She's seen firsthand what happens when it goes right: her mother met her fiance through Tinder. And she watched one couple have their first date at Three Boars three years ago — now they come back annually to celebrate their anniversary.

Krull said she likes being the fly on the wall for Edmontonians' first dates.

"It makes me feel like everybody is so different, and yet everybody is so the same. Dates are, across the board, so universally awkward and gorgeous at the same time," she said.

Bartender Steven Jorgensen lights a candle at Woodwork, a cocktail bar in downtown Edmonton. (Kory Siegers/CBC)


Paige Parsons is a reporter with CBC Edmonton. She has specialized in justice issues and city hall, but now covers anything from politics to rural culture. She previously worked for the Edmonton Journal. She can be reached at paige.parsons@cbc.ca.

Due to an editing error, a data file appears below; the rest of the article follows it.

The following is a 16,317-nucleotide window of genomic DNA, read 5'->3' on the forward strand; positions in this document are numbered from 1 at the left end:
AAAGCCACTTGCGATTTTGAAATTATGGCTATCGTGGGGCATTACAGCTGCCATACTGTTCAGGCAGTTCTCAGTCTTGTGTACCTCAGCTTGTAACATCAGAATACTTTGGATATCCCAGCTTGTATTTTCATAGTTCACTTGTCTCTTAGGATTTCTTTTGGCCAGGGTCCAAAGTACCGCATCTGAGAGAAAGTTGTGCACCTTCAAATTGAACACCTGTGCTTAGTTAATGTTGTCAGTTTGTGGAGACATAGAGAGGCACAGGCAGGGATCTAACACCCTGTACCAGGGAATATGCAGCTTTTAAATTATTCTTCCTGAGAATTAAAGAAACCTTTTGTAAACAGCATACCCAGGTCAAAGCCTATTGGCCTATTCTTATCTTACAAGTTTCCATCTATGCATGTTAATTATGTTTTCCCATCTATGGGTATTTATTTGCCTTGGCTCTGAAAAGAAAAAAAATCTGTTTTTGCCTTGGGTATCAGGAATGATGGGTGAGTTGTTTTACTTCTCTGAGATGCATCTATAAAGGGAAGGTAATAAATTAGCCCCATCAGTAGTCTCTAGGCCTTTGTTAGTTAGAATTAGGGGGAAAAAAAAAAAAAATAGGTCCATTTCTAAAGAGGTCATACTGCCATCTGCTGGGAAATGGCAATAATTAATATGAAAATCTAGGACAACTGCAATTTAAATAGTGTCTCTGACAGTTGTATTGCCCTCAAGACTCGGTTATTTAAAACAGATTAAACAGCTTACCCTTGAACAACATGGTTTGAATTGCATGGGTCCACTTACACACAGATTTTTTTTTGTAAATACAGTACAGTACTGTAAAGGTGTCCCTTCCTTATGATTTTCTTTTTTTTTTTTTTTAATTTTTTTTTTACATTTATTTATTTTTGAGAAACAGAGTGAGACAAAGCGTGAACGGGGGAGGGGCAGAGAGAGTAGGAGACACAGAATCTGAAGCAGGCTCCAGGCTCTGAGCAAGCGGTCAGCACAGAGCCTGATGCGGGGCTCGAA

To encourage thoughtful and respectful conversations, first and last names will appear with each submission to CBC/Radio-Canada's online communities (except in children and youth-oriented communities). Pseudonyms will no longer be permitted.

By submitting a comment, you accept that CBC has the right to reproduce and publish that comment in whole or in part, in any manner CBC chooses. Please note that CBC does not endorse the opinions expressed in comments. Comments on this story are moderated according to our Submission Guidelines. Comments are welcome while open. We reserve the right to close comments at any time.

Become a CBC Member

Join the conversation  Create account

Already have an account?